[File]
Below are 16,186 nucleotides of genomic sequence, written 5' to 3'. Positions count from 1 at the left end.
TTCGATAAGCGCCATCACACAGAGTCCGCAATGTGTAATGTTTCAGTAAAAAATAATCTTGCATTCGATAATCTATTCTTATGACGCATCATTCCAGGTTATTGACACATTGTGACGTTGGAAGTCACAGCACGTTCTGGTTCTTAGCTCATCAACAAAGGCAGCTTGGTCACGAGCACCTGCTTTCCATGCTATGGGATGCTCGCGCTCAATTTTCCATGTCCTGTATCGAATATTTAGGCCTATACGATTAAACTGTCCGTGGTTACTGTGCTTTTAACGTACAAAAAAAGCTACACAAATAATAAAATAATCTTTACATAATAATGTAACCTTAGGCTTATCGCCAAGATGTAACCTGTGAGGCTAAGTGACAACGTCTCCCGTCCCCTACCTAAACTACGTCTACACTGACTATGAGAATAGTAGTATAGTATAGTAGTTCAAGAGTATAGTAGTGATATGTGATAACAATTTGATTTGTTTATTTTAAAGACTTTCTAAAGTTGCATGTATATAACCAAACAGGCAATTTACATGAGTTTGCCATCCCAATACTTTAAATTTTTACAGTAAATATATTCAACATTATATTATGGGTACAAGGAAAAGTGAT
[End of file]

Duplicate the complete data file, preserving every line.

Below are 16,186 nucleotides of genomic sequence, written 5' to 3'. Positions count from 1 at the left end.
TTCGATAAGCGCCATCACACAGAGTCCGCAATGTGTAATGTTTCAGTAAAAAATAATCTTGCATTCGATAATCTATTCTTATGACGCATCATTCCAGGTTATTGACACATTGTGACGTTGGAAGTCACAGCACGTTCTGGTTCTTAGCTCATCAACAAAGGCAGCTTGGTCACGAGCACCTGCTTTCCATGCTATGGGATGCTCGCGCTCAATTTTCCATGTCCTGTATCGAATATTTAGGCCTATACGATTAAACTGTCCGTGGTTACTGTGCTTTTAACGTACAAAAAAAGCTACACAAATAATAAAATAATCTTTACATAATAATGTAACCTTAGGCTTATCGCCAAGATGTAACCTGTGAGGCTAAGTGACAACGTCTCCCGTCCCCTACCTAAACTACGTCTACACTGACTATGAGAATAGTAGTATAGTATAGTAGTTCAAGAGTATAGTAGTGATATGTGATAACAATTTGATTTGTTTATTTTAAAGACTTTCTAAAGTTGCATGTATATAACCAAACAGGCAATTTACATGAGTTTGCCATCCCAATACTTTAAATTTTTACAGTAAATATATTCAACATTATATTATGGGTACAAGGAAAAGTGAT